6 Hb (g/dl) 10.86 ± 1.39a 11.61 ± 0.24b 14.29 ± 0.32c 16.05 ± 0.28d 17.24 ± 0.27e
7 MCV (fl) 113.99 ± 43.09a 100.87 ± 3.76a 141.96 ± 6.49c 141.10 ± 3.38c 145.39 ± 4.73c
8 MCH (%) 52.20 ± 21.88a 45.19 ± 1.82a 53.23 ± 2.77a 57.83 ± 1.64b 59.84 ± 1.66b
9 MCHC (%) 45.49 ± 8.69c 45.08 ± 1.20bc 37.59 ± 1.31a 41.03 ± 0.67ab 46.12 ± 2.20c

Means with different superscripts in a row differ significantly (P<0.05)

 

Higher values of lymphocytes in males were also reported by Abdi-Hachesoo et al. (2011) and Panigrahy et al. (2017). The males and females differed significantly for heterophill counts at 40 and 48 weeks of age, the females being on the higher side. Present findings are in line with those of Abdi-Hachesoo et al. (2011) and Panigrahy et al. (2017). Total TEC were higher in males than that of females. This is supported by the observation of Kundu et al. (2013), Elagib and Ahmed (2011), Albokhadaim (2012b) and Isidahomen et al. (2011). Higher TLC count in males than that of females is similar to the report of Abdi-Hachesoo et al. (2013), Albokhadaim et al. (2012a) and Isidahomen et al. (2011). The PCV was found significantly higher in males at 40 week of age.  Similar observations were made by Panigrahy et al. (2017), Addass et al. (2012), Albokhadaim (2012b) and Isidahomen et al. (2011). The Hb was recorded significantly higher in males at 12, 40 and 48 weeks of age. Similar results have been noted by Panigrahy et al. (2017), Albokhadaim (2012b) and Elagib and Ahmed (2011). The MCHC had significantly higher values in males at 24 and 48 weeks of age. In present study MCV, MCH and MCHC had higher values in males. Contrary to this report Panigrahy et al. (2017) and Elagib and Ahmed (2011) found higher values in females. TLC values were higher in males than females which are supported with the findings of Bora et al. (2017).

Effect of Age

Significant age effect (p<0.05) were observed for all the haematological parameters except for basophil. All the haematological parameters showed an increasing trend with advancement of age. Similarly Islam et al. (2004) also reported the increasing trend of Hb, PCV and TEC with age. In an another study Elagib and Ahmed (2011) and Islam et al. (2004) also reported increasing trend of Hb concentration with the advancing age.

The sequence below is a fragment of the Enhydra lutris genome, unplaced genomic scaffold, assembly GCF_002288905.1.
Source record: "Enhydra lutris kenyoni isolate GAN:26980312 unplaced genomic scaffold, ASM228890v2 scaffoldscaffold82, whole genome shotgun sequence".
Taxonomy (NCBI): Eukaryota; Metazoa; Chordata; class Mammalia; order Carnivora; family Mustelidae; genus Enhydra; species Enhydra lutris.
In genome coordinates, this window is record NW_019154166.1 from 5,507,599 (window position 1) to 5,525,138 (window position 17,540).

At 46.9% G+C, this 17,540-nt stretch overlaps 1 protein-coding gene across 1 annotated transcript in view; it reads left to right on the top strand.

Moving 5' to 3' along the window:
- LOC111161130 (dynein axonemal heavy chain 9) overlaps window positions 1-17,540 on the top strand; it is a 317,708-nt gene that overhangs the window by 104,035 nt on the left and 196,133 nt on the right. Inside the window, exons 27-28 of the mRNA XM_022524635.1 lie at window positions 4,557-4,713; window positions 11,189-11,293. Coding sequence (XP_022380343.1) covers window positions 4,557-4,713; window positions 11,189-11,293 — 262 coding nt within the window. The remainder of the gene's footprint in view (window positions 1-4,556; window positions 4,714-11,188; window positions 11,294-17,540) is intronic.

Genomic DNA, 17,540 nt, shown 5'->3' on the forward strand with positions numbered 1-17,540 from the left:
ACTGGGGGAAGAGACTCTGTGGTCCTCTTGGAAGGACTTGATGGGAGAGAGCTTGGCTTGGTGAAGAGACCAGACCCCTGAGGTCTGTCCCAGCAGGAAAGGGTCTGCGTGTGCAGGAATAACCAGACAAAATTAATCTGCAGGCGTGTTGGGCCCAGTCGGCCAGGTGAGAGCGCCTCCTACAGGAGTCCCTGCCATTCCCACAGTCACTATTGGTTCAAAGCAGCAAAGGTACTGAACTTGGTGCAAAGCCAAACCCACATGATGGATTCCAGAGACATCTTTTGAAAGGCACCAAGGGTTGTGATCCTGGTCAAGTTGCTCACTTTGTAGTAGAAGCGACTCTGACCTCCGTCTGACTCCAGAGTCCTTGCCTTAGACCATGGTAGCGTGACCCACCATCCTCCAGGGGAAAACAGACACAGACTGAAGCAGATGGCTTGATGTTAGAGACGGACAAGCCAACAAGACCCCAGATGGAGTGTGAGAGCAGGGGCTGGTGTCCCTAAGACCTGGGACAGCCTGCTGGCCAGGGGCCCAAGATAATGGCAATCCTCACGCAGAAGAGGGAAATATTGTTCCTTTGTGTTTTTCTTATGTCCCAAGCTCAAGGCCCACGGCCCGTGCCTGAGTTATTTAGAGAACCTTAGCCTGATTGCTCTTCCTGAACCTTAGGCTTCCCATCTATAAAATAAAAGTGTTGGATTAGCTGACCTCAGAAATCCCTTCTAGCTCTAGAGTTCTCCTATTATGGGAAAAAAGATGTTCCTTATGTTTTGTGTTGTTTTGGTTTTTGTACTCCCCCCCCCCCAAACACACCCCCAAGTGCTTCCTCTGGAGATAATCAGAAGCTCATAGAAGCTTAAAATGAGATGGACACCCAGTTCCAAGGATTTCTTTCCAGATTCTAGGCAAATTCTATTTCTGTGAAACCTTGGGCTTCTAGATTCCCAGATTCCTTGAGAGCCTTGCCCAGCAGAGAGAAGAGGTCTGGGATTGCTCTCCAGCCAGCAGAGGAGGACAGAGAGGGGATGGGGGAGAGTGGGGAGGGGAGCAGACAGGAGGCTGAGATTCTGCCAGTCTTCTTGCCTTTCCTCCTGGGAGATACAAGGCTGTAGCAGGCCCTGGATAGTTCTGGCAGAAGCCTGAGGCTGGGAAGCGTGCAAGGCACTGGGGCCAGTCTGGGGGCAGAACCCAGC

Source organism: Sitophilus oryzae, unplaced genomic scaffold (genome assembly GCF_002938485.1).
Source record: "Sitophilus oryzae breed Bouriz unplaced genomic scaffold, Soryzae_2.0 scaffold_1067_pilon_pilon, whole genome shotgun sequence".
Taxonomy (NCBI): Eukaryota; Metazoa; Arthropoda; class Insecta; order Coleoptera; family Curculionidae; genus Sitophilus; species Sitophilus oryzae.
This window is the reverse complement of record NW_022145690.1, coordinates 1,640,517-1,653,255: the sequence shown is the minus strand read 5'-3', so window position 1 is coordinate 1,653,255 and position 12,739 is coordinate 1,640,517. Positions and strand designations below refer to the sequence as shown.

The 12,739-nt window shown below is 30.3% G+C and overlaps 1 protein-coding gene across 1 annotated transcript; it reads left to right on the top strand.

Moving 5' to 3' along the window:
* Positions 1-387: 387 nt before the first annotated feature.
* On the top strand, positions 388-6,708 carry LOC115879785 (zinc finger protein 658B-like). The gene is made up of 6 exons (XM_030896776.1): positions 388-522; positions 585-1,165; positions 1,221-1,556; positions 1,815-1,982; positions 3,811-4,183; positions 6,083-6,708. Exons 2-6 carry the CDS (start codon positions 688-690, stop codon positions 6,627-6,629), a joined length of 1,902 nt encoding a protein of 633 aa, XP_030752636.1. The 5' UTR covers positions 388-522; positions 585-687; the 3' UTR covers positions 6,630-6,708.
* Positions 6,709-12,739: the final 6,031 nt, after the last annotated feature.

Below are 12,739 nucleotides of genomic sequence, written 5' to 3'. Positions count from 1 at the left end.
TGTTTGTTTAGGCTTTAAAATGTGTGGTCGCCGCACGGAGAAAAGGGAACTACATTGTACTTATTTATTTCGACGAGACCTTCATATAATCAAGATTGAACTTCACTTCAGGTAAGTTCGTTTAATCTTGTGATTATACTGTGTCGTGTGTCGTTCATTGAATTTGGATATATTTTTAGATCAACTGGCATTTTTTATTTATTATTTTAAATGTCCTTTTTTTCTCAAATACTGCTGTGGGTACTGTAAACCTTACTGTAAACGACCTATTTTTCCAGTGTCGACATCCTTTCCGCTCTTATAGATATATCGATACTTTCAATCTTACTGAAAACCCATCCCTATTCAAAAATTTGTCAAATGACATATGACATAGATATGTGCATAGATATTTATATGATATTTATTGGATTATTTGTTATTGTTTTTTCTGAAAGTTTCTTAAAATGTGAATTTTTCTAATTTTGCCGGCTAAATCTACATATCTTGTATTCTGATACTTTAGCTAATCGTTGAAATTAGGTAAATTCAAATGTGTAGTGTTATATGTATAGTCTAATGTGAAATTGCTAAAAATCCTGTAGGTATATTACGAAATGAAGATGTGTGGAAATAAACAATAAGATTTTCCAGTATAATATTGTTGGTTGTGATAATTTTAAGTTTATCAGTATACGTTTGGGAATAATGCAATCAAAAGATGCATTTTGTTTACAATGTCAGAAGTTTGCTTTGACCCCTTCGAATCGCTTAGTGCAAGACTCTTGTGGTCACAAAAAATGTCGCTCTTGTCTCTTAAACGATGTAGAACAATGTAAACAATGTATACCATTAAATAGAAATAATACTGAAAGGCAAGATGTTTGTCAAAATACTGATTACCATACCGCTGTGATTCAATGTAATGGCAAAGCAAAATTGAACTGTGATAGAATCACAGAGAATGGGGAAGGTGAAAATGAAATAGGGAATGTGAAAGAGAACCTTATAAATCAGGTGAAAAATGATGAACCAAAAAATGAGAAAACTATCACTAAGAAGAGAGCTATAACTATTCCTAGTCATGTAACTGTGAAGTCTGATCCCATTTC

In present study increasing value of TEC was reported with advancement of age which is similar to the report of Islam et al. (2004) and Praveen et al. (2017). The PCV found in our study agrees well with the range (42-52%) as reported by Panigrahy (2017) and Bora et al. (2017) and with report in indigenous chicken in Iran by Bahman et al. (2011), Abdi-Hachesoo et al. (2013) and Parveen et al. (2107). Lower PCV at young age and increasing trend with the advancement of age in this study corresponds to the findings of Praveen et al. (2017). However, contradictory findings of ESR were reported by Islam et al. (2004). The higher PCV in present study might be because of hemoconcentration due to dehydration by effect of high temperature (Benjamin, 1985). MCV values were reported in the range from 90 to 140 in  chicken by Jain (1993) which corroborates well with the present findings. The present finding of MCV, MCH and MCHC were higher to the findings of Islam et al. (2004). Praveen et al. (2017) reported decreasing values of haematological parameters with advancement of age. Percentages of basophill were lower, than reference range as reported by Jain (1993) and similar finding were also observed by Bora et al. (2017). However, lymphocyte, heterophil and eosinophil were similar to the findings of Jain (1993). In contrast to present study Bora et al. (2017) reported lower values of lymphocyte and monocyte. Heterophill was lower to the finding of Bora et al. (2017) where as similar eosinophil value was recorded.

Haematological values were comparatively higher in Kadaknath breeds as compared to other breeds like Fayoumi, Aseel and Local chicken (Islam et al., 2004), RIR, Desi and Fayoumi (Praveen et al., 2017) and Aseel and Rajshri (Bora et al., 2017). These variations might be affected by diurnal fluctuations or changes in daily physical and metabolic activities (Sanni et al., 2000, Piccione et al., 2001, 2005).

Conclusion

This study revealed that  Kadaknath breed showed variation of haematological parameters  with sex and age of the birds. When compared with the reports of other breeds available in the literature, it is discovered that the Kadaknath breed excels in haemoglobin and TEC which is indicative of better vitality and better resistance of the breed to diseases. In conclusion present study provides baseline data of haematological parameters in Kadaknath chickens which could be suitable diagnostic tool for monitoring health.

Acknowledgements

Authors would like to acknowledge the facilities extended by the poultry seed project College of Veterinary Science & Animal Husbandry, Anjora, Durg, Chhattisgarh Kamdhenu Vishwavidyalaya, Anjora, Durg.

References